Category Archives: Running Research

Obsessed with Steps

These days, I do most of my runs wearing a Garmin GPS watch that tracks the duration and distance of my runs, as well as my stride cadence (steps per minute). I’m sure it gathers other data as well, but … Continue reading

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Confidence Game

It has been a fairly quiet few days up here at the family cottage, overlooking Sawyer’s Cove, halfway up the Maine Coast. I had intended to share this time with Joni, but in the end she couldn’t make the trip, … Continue reading

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No Brain, No Train(ing)

  More great news from the world of science, and by “great” I mean news to make runners feel better about themselves. Writing in the New York Times, Gretchen Reynolds summarizes recent research that links vigorous exercise to increased neurogenesis … Continue reading

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Running Fast / Thinking Slow

Many years ago, on a clear and brisk Saturday in October, I was scampering through a forest not far from Boston, alertly watching for roots, rocks, and downed branches. On that glorious morning long ago, I was confident in my … Continue reading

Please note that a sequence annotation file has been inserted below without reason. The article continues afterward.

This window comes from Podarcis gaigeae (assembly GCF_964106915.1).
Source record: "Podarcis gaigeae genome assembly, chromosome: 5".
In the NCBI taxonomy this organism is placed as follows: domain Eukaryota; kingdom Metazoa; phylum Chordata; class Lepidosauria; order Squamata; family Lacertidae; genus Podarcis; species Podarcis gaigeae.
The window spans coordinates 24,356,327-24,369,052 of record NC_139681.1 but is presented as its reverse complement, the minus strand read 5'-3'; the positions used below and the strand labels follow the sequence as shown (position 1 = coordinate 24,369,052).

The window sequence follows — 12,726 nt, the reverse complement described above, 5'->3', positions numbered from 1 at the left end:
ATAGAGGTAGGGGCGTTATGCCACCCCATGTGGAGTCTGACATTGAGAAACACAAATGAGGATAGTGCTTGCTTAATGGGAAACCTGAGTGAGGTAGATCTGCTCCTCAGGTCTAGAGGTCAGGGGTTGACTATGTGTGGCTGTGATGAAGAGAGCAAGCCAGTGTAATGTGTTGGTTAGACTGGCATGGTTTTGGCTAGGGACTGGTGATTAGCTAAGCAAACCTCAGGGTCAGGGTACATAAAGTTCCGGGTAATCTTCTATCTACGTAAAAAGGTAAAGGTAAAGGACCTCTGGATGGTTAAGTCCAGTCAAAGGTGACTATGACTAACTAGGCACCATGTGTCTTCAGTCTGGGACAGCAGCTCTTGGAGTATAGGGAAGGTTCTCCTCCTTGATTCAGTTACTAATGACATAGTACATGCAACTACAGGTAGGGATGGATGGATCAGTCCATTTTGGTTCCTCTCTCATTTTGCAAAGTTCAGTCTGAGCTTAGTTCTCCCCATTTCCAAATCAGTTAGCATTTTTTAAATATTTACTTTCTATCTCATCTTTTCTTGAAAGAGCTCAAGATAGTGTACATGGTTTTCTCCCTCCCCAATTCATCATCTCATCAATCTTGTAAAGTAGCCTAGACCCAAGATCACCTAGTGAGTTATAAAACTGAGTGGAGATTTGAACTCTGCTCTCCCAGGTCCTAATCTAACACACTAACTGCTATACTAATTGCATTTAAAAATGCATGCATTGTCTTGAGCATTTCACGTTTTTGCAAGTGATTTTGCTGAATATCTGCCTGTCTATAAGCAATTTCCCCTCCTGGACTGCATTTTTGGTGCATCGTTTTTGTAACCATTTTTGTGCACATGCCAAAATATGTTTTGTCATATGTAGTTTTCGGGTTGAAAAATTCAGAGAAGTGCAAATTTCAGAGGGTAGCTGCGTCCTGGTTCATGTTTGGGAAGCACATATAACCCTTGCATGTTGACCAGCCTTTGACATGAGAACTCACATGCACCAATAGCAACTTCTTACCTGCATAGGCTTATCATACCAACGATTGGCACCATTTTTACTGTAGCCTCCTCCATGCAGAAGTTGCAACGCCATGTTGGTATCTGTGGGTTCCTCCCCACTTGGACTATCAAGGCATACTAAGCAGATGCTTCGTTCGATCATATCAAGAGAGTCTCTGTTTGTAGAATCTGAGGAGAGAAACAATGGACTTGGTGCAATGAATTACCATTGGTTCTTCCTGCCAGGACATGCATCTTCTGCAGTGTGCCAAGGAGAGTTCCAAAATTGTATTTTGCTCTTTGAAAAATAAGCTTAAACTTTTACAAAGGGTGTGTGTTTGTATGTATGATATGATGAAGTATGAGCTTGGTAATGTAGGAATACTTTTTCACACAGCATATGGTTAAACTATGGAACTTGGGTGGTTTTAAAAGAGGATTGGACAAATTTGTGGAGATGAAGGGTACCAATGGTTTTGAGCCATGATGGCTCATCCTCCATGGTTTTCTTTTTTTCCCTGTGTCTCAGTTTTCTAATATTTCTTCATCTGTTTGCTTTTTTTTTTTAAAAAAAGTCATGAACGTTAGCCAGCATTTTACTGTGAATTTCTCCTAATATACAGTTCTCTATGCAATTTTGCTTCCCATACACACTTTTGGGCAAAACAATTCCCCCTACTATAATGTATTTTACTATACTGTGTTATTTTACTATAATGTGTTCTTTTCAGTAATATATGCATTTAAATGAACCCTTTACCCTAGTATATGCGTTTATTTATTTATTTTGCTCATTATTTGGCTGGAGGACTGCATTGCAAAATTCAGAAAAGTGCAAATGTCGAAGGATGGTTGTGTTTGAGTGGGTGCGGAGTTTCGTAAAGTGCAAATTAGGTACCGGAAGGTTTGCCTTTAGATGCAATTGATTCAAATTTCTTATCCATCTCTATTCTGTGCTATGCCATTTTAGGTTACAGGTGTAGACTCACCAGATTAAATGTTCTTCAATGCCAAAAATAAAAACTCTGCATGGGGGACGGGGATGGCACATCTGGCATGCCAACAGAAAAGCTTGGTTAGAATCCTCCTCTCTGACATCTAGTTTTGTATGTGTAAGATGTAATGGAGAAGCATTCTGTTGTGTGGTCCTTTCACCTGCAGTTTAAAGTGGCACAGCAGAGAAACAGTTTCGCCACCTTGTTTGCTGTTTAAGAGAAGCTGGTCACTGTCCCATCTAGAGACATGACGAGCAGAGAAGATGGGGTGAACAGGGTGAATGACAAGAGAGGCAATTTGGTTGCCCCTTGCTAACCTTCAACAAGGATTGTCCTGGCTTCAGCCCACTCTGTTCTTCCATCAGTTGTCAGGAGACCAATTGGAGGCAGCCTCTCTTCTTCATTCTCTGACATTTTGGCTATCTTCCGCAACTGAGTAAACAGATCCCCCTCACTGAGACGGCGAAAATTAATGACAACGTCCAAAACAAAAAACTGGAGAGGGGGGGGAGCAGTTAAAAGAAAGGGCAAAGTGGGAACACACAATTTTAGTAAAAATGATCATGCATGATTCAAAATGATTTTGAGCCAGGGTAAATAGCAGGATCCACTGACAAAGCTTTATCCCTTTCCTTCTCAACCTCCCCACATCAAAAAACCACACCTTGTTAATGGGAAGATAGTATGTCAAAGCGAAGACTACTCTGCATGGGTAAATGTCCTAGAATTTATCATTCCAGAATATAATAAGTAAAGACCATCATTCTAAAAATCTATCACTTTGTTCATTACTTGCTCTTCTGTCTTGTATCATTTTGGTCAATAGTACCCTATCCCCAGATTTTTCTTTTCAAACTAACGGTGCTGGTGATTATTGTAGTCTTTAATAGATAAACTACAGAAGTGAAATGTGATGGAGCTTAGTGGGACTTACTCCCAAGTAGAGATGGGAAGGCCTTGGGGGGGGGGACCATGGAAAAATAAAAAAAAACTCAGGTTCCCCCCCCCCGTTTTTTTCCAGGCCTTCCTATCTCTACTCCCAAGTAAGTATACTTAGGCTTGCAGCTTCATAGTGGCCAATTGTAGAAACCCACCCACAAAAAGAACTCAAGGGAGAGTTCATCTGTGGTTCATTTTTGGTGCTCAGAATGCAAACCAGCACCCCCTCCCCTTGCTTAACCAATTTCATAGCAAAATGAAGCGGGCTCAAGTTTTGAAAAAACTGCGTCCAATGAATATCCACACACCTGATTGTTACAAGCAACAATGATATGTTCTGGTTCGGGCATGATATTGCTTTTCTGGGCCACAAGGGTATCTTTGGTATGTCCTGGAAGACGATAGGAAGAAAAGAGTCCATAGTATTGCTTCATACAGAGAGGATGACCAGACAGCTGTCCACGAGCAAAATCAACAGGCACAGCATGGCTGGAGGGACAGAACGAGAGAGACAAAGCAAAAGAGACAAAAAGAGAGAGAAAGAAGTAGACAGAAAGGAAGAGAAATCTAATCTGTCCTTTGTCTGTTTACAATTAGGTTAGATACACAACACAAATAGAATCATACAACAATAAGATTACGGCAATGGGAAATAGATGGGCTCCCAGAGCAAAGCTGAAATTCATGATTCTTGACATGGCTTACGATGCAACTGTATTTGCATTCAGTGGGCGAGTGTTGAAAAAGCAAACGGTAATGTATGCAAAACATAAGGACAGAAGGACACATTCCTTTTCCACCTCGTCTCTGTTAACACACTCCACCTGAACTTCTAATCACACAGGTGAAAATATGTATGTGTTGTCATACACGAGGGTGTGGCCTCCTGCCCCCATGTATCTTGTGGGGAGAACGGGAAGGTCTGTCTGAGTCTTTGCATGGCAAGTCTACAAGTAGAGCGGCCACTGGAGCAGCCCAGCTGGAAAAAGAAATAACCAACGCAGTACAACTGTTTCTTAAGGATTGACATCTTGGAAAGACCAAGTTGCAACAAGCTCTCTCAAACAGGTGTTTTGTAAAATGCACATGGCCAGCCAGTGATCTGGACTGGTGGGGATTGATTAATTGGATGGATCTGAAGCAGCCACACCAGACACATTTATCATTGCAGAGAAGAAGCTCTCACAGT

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Tracking fitness? Use your head.

“So why is it that fitness technology is so alluring? Part of the problem is that relying on feelings seems ‘soft’ and open to manipulation… For that reason, fitness technology can be a valuable reality check to make sure we’re … Continue reading

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Magic Workouts for Busy People

There has been a lot of research in recent years comparing the health and fitness benefits of small amounts of high-intensity exercise to the benefits of longer bouts of low-intensity exercise. The problem, it is said, is that lots of … Continue reading

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Do Real Runners Take Walking Breaks?

Like many serious runners, I have an aversion to walking, at least when I am supposed to be running. Walking is what happens when something goes horribly wrong, for example, when you horribly misjudge your pace in a marathon, or … Continue reading

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